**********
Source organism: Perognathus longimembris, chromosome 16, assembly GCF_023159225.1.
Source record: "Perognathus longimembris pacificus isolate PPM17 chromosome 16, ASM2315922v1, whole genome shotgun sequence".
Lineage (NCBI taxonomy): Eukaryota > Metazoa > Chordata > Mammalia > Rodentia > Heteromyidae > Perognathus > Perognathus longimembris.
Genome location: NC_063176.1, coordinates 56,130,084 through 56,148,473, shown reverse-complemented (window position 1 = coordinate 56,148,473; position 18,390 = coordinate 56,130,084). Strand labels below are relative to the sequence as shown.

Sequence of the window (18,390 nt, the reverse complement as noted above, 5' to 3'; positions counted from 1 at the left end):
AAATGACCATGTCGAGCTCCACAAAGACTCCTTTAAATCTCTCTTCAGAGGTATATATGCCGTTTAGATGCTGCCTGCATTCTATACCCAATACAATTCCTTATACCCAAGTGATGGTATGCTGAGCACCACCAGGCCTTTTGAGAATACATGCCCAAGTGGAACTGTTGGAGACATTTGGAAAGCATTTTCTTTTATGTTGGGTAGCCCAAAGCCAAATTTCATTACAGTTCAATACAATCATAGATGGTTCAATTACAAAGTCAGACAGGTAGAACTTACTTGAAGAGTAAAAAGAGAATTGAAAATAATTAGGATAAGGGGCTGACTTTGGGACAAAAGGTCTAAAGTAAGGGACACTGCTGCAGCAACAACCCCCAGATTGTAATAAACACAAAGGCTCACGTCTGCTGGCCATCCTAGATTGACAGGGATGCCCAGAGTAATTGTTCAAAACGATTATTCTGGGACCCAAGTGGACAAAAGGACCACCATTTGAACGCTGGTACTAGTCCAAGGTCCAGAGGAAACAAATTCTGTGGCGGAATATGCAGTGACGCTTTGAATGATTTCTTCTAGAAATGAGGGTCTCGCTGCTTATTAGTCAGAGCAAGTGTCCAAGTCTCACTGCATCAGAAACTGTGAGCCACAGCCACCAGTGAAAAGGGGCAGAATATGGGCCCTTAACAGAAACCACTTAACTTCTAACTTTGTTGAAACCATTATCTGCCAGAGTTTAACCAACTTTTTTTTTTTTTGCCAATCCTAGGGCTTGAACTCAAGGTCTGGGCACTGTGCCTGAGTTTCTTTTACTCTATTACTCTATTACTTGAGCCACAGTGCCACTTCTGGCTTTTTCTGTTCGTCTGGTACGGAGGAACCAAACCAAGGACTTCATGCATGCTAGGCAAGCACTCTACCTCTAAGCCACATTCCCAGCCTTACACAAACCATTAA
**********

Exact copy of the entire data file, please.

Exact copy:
Source organism: Perognathus longimembris, chromosome 16, assembly GCF_023159225.1.
Source record: "Perognathus longimembris pacificus isolate PPM17 chromosome 16, ASM2315922v1, whole genome shotgun sequence".
Lineage (NCBI taxonomy): Eukaryota > Metazoa > Chordata > Mammalia > Rodentia > Heteromyidae > Perognathus > Perognathus longimembris.
Genome location: NC_063176.1, coordinates 56,130,084 through 56,148,473, shown reverse-complemented (window position 1 = coordinate 56,148,473; position 18,390 = coordinate 56,130,084). Strand labels below are relative to the sequence as shown.

Sequence of the window (18,390 nt, the reverse complement as noted above, 5' to 3'; positions counted from 1 at the left end):
AAATGACCATGTCGAGCTCCACAAAGACTCCTTTAAATCTCTCTTCAGAGGTATATATGCCGTTTAGATGCTGCCTGCATTCTATACCCAATACAATTCCTTATACCCAAGTGATGGTATGCTGAGCACCACCAGGCCTTTTGAGAATACATGCCCAAGTGGAACTGTTGGAGACATTTGGAAAGCATTTTCTTTTATGTTGGGTAGCCCAAAGCCAAATTTCATTACAGTTCAATACAATCATAGATGGTTCAATTACAAAGTCAGACAGGTAGAACTTACTTGAAGAGTAAAAAGAGAATTGAAAATAATTAGGATAAGGGGCTGACTTTGGGACAAAAGGTCTAAAGTAAGGGACACTGCTGCAGCAACAACCCCCAGATTGTAATAAACACAAAGGCTCACGTCTGCTGGCCATCCTAGATTGACAGGGATGCCCAGAGTAATTGTTCAAAACGATTATTCTGGGACCCAAGTGGACAAAAGGACCACCATTTGAACGCTGGTACTAGTCCAAGGTCCAGAGGAAACAAATTCTGTGGCGGAATATGCAGTGACGCTTTGAATGATTTCTTCTAGAAATGAGGGTCTCGCTGCTTATTAGTCAGAGCAAGTGTCCAAGTCTCACTGCATCAGAAACTGTGAGCCACAGCCACCAGTGAAAAGGGGCAGAATATGGGCCCTTAACAGAAACCACTTAACTTCTAACTTTGTTGAAACCATTATCTGCCAGAGTTTAACCAACTTTTTTTTTTTTTGCCAATCCTAGGGCTTGAACTCAAGGTCTGGGCACTGTGCCTGAGTTTCTTTTACTCTATTACTCTATTACTTGAGCCACAGTGCCACTTCTGGCTTTTTCTGTTCGTCTGGTACGGAGGAACCAAACCAAGGACTTCATGCATGCTAGGCAAGCACTCTACCTCTAAGCCACATTCCCAGCCTTACACAAACCATTAA